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H.R. 7010: New Amendments to Paycheck Protection Program Afford Employers Increased Flexibility Related to Loan Forgiveness

By: Cristina N. Hyde, JD

Last Friday, President Trump signed H.R. 7010 into law.  Otherwise known as the Paycheck Protection Program Flexibility Act of 2020 (the “Flexibility Act”), it is meant to amend provisions of the Small Business Act and the CARES Act so as to address concerns related to loan forgiveness under the Paycheck Protection Program.

The Paycheck Protection Program was meant to mitigate layoffs caused by COVID-19.  As an incentive to maintain jobs, it offers low interest loans to small businesses.  These loans could then be forgiven if employers agree to maintain their payrolls.  However, issues with the legislation soon arose. Among them were concerns with the time allotted to spend the funds and the manner in which they were meant to be spent.  Some began to worry that small businesses might be unable to comply and be left with crippling debt.

Although it is expected that there will be future revisions to the prior legislation, here are the changes made by the Flexibility Act, to date.

  • It amends the minimum maturity period of a paycheck protection loan to 5 years, with the remaining balance after application for loan forgiveness.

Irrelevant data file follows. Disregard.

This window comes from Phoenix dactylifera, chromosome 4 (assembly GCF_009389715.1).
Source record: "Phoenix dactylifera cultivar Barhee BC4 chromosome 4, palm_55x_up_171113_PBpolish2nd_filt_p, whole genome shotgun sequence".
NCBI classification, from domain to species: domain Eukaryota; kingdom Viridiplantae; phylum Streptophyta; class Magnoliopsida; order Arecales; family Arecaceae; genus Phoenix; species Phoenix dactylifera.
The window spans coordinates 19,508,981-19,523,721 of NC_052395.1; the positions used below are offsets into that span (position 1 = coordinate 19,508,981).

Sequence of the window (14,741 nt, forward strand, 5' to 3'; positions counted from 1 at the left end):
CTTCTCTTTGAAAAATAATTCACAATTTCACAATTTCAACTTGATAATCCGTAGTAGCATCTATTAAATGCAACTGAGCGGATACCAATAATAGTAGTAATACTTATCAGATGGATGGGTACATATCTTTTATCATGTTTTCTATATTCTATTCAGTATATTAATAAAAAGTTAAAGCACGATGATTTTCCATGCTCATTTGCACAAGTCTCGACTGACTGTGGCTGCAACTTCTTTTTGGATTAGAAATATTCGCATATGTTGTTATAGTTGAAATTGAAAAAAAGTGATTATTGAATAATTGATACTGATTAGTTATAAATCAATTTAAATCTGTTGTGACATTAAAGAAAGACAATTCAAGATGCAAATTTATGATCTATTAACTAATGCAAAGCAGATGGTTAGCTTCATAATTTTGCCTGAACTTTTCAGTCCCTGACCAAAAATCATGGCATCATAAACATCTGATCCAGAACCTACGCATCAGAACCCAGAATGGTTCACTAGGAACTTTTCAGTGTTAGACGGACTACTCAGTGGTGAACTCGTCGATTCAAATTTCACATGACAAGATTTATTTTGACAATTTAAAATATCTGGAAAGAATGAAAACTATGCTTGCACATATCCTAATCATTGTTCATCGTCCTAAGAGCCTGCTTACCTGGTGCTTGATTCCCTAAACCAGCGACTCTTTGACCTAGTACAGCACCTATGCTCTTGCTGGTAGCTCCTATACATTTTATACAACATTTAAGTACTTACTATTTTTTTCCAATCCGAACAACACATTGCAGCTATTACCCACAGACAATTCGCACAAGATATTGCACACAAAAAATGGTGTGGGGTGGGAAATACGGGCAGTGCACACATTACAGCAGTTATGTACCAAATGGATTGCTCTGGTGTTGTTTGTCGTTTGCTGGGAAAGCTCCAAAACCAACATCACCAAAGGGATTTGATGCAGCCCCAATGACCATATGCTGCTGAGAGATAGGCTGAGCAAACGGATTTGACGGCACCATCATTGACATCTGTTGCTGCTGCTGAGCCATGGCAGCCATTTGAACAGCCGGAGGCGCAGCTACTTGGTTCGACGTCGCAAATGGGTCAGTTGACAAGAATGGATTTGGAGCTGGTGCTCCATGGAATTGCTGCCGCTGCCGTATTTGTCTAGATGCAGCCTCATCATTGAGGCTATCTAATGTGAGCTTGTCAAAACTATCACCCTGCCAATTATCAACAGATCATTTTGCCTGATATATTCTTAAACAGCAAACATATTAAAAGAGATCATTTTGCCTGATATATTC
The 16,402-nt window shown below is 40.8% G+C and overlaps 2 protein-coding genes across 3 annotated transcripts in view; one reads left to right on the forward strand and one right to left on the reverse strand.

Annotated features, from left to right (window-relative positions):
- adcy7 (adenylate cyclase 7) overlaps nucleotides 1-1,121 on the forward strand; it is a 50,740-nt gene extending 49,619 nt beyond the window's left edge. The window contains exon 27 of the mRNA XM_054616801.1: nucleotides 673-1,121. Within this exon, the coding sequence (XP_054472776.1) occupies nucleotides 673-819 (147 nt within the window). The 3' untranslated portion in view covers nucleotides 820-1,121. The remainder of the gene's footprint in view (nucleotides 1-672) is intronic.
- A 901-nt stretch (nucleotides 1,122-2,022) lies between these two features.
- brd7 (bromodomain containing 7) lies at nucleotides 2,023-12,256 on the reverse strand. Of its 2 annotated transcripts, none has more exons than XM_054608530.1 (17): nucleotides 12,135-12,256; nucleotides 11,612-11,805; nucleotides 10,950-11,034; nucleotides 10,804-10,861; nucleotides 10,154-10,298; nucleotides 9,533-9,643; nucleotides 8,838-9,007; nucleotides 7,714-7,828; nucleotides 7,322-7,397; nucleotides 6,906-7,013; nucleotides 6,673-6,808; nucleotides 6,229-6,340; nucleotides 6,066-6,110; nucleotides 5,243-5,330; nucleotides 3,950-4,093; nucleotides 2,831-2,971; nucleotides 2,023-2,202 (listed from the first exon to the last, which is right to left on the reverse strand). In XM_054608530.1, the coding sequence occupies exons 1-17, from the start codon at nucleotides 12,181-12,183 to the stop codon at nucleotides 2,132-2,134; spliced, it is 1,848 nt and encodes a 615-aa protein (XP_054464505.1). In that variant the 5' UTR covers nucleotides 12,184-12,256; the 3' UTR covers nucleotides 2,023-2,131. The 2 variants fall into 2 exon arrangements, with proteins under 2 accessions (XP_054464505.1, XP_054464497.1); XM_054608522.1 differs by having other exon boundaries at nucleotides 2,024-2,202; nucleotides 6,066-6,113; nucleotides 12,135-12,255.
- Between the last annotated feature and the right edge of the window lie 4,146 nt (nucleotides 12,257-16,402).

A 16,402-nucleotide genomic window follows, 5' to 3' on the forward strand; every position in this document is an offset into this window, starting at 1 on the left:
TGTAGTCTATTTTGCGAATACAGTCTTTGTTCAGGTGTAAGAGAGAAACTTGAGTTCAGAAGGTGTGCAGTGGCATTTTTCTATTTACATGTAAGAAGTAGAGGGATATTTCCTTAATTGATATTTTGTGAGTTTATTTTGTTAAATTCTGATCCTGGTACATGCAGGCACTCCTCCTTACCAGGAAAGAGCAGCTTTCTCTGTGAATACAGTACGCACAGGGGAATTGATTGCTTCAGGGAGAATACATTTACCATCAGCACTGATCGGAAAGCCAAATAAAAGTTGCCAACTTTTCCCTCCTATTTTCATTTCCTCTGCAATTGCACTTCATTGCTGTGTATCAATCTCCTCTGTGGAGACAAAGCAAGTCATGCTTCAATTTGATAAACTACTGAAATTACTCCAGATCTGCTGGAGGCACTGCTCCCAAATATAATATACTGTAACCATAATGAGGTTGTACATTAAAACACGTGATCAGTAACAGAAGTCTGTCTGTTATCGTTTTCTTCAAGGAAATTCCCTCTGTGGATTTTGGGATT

• It extends the time a loan recipient has to spend the funds while still eligible for forgiveness to 24 weeks from the date of origination or December 31, 2020, whichever is sooner.
  • It amends forgiveness rules; providing and exemption for those employers who can document an inability to
    • Rehire pre-pandemic employees and an inability to hire “similarly qualified” employees for unfilled positions prior to December 31, 2020.
    • Return to the same level of business activity due to compliance with public safety guidance and requirements related to coronavirus.
  • It raises the portion of a forgivable loan that can be used on non-payroll business expenses to 40%.
  • It revises the deferral period for paycheck protection loans.
  • It repeals the portion of the CARES Act that made a paycheck protection loan recipient ineligible to defer payroll tax payments.

Overall, this is a step in the right direction for small businesses trying to recover from the financial devastation caused by COVID-19.  However, there will be future revisions from both the Treasury Department and the Small Business Administration.  Campanella Law Office will continue to follow this law  and update clients regarding important guidance, revisions, and amendments.  Meanwhile, if you have any questions, please Contact Us.

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